Letter: Maple sap is a gift
Yamile Craven questions the consequences of “stealing” sap from maple trees (Monitor letter, April 4). As a longtime maple producer and author of the history book, Maple Sugaring in New Hampshire, I can assure her that “stealing” sap from maple trees does no harm unless the trees are over-tapped. If too many holes are drilled each year, a tree may succumb early, but most maple producers know the consequence and don’t do it.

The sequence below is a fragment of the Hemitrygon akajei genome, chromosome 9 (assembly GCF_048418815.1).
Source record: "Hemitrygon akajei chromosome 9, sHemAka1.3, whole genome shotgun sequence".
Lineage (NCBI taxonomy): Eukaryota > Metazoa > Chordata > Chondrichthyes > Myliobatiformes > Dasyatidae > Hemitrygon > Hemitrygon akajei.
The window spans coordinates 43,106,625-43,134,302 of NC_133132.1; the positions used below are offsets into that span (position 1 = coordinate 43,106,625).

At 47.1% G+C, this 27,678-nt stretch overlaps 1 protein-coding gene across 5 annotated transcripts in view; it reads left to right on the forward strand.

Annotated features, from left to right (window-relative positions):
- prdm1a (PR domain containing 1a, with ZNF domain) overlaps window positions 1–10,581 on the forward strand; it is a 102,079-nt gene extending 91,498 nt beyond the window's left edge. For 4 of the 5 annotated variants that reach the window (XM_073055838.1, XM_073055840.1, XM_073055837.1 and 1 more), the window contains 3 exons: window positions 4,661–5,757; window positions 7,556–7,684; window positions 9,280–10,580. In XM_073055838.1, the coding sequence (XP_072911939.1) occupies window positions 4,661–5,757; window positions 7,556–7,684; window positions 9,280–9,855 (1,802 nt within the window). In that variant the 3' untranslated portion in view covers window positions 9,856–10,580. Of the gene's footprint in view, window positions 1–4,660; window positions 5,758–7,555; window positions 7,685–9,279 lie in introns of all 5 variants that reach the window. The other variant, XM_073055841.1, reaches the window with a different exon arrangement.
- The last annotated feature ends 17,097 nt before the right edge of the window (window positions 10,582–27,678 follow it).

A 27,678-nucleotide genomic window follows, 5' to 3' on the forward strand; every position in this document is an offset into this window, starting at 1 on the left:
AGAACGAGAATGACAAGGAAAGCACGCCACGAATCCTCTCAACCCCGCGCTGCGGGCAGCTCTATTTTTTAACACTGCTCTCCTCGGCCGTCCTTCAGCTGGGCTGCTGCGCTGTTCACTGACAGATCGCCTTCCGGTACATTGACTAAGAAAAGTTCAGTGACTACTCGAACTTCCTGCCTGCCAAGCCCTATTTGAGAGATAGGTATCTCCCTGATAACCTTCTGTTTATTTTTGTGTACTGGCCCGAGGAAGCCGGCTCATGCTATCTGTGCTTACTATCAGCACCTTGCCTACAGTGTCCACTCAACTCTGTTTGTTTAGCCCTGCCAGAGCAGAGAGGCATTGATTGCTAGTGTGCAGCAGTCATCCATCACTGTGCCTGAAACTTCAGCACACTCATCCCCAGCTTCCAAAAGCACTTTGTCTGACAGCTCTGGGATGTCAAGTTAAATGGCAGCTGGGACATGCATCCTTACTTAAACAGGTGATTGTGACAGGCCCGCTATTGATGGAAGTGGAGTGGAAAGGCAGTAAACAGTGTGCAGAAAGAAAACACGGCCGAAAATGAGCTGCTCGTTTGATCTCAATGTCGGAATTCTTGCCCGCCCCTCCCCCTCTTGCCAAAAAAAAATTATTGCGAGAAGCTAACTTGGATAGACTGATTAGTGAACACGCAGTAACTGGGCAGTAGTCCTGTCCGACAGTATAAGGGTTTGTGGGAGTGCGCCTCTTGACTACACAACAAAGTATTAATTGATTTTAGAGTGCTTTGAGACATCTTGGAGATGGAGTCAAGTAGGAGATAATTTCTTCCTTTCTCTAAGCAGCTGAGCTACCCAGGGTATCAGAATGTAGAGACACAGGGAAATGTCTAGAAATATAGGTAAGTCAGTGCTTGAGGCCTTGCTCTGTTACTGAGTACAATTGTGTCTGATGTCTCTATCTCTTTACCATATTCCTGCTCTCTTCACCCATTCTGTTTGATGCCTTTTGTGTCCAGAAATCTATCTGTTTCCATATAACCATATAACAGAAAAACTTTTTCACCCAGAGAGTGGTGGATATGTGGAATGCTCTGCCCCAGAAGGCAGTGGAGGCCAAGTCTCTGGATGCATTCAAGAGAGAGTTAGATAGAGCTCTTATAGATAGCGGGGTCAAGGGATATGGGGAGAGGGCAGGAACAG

The scientists at the University of Vermont’s Proctor Maple Research Center have tested vacuum systems on their maple trees for many years and have found no detrimental effects. Collecting a few gallons of sap from a large tree is less harmful than an adult donating a pint of blood once a year. The tree quickly recovers the lost sap, just as we rebuild our blood supply. There are some maple trees in the state that have been tapped every year since George Washington was president, and they are enormous, healthy trees today. Tapping a maple tree conservatively does no harm. The sap is a gift, just as fruit from an apple tree is a gift.